Agilent, a developer of biological, chemical and electronic analysis equipment that spun off from Hewlett-Packard in the late 1990s, is planning to buy Danish cancer-diagnostics concern Dako for $2.2 billion, in cash, from its current owner, a Swedish private equity firm called EQT.
Agilent, which reported $6.6 billion in revenues for 2011, reported in a statement that the deal is its biggest ever.
The company’s CEO assured investors that the move was about “strengthening the company’s presence in life science and about revenue growth.”
No particulars were given on new or improved product lines to watch for, although Agilent pointed out that Dako provides antibodies, reagents, scientific instruments and software to customers in pathology laboratories while also collaborating with a number of pharma companies to develop new potential pharmacodiagnostics, also called companion diagnostics, which may be used to identify patients most likely to benefit from a specific targeted therapy.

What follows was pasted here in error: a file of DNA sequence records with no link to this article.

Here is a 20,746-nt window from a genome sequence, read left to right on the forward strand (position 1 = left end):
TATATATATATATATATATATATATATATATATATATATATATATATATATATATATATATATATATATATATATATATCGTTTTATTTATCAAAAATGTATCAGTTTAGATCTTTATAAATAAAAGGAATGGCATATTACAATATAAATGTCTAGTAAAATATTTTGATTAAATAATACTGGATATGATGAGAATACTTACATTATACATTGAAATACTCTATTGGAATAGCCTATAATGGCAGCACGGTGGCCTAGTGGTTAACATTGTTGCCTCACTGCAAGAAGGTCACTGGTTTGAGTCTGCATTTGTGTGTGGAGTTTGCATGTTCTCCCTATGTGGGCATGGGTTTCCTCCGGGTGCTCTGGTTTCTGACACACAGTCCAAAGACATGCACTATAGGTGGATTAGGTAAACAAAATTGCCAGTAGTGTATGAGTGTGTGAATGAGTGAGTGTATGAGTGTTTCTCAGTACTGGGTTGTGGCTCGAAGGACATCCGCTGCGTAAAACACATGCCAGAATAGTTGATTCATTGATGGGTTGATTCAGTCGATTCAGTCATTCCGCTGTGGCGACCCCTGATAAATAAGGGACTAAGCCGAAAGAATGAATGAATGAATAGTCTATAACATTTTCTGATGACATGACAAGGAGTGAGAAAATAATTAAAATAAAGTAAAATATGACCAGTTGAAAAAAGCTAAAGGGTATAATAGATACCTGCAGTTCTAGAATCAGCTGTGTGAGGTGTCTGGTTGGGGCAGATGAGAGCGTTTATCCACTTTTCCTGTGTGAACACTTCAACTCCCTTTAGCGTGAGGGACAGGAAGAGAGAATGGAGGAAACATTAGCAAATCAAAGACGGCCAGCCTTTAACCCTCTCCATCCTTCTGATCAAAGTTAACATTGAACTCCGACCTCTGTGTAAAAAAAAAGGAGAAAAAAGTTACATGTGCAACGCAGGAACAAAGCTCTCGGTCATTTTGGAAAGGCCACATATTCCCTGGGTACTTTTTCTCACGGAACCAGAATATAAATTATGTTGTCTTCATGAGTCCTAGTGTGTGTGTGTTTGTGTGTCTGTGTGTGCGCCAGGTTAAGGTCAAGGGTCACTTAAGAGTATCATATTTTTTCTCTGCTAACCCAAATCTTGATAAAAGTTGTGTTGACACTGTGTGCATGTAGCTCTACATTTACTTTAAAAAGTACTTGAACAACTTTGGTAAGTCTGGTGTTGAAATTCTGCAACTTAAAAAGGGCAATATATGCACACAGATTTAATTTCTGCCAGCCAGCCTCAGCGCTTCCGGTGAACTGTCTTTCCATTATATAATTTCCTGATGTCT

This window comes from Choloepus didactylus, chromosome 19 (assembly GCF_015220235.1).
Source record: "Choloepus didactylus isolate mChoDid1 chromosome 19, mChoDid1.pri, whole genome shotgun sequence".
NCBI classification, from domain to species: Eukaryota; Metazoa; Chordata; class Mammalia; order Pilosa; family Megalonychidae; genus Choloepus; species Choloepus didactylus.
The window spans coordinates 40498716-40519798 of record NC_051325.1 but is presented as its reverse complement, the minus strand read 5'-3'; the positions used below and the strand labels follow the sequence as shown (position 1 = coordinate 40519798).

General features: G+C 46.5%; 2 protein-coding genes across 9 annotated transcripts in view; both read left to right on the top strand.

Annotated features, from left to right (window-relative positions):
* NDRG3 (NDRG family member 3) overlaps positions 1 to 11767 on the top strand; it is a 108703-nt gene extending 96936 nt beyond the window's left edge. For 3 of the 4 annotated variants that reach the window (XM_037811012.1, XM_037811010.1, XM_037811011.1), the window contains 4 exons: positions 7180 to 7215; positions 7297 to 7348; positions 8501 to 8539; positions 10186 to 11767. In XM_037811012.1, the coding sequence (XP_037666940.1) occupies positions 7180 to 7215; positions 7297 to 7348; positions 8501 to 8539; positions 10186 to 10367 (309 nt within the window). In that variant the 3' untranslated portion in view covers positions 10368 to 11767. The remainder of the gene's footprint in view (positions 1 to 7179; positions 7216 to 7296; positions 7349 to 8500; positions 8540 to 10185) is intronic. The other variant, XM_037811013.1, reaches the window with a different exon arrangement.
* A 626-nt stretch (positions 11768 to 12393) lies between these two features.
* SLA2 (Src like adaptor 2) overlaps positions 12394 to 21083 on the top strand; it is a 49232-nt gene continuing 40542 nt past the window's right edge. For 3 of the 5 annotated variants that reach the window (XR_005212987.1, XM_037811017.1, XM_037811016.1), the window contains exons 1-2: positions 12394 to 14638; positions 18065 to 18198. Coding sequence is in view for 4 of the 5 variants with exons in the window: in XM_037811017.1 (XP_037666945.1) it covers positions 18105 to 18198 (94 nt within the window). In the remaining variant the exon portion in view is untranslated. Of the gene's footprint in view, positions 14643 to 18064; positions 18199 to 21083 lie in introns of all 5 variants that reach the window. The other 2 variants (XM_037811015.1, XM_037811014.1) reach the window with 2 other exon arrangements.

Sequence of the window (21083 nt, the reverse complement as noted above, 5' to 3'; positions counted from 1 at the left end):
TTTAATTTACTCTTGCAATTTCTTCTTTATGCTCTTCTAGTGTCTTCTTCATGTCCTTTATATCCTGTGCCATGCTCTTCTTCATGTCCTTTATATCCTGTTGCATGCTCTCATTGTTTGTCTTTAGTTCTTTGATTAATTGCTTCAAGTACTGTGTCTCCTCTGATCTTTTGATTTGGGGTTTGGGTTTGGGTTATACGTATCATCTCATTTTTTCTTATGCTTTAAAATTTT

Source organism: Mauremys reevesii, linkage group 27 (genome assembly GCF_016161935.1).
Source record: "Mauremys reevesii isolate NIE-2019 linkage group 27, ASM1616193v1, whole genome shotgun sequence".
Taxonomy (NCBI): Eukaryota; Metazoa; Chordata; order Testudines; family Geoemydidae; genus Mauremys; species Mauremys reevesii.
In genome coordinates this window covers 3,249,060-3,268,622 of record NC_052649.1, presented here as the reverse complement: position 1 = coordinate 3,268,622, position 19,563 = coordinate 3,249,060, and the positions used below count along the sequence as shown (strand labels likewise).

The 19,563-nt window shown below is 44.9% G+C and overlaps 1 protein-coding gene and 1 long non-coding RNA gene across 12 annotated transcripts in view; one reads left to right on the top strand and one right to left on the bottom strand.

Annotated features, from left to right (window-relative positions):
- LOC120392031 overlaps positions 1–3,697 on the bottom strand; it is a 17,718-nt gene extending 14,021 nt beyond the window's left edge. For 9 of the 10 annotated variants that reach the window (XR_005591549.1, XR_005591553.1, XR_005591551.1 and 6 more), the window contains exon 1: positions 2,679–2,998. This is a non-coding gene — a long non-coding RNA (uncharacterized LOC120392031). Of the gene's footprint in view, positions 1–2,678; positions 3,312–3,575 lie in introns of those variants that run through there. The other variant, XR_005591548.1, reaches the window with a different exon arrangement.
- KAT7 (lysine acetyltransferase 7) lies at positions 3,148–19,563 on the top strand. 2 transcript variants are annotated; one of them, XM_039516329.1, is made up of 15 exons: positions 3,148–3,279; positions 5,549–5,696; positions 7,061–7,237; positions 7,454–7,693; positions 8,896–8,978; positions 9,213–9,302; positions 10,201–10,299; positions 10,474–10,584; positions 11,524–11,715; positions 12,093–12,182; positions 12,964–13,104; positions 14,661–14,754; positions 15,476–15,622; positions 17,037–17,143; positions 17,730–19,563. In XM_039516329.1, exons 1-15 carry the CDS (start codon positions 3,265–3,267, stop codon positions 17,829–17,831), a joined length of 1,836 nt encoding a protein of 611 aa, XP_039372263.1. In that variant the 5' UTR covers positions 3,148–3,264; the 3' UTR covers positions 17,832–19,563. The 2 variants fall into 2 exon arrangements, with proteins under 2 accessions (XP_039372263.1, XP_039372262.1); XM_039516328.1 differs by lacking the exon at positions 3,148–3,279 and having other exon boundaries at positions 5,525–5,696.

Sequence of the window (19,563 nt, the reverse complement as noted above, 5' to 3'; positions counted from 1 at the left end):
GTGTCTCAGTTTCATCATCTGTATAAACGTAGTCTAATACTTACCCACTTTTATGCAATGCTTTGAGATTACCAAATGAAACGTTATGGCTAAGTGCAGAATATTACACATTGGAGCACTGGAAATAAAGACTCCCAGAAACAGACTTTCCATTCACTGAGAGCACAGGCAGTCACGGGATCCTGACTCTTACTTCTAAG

Dako, which employs around 500 in Denmark and around 300 in the U.S.—220 at its plant in Carpinteria, Calif., and 80 or so sales and service people in the field—reported annual revenue of approximately $340 million in 2010.
The transaction further suggests enduring robust health for the healthcare-technology merger and acquisition market, which continues to defy the protracted slump dogging the global economy.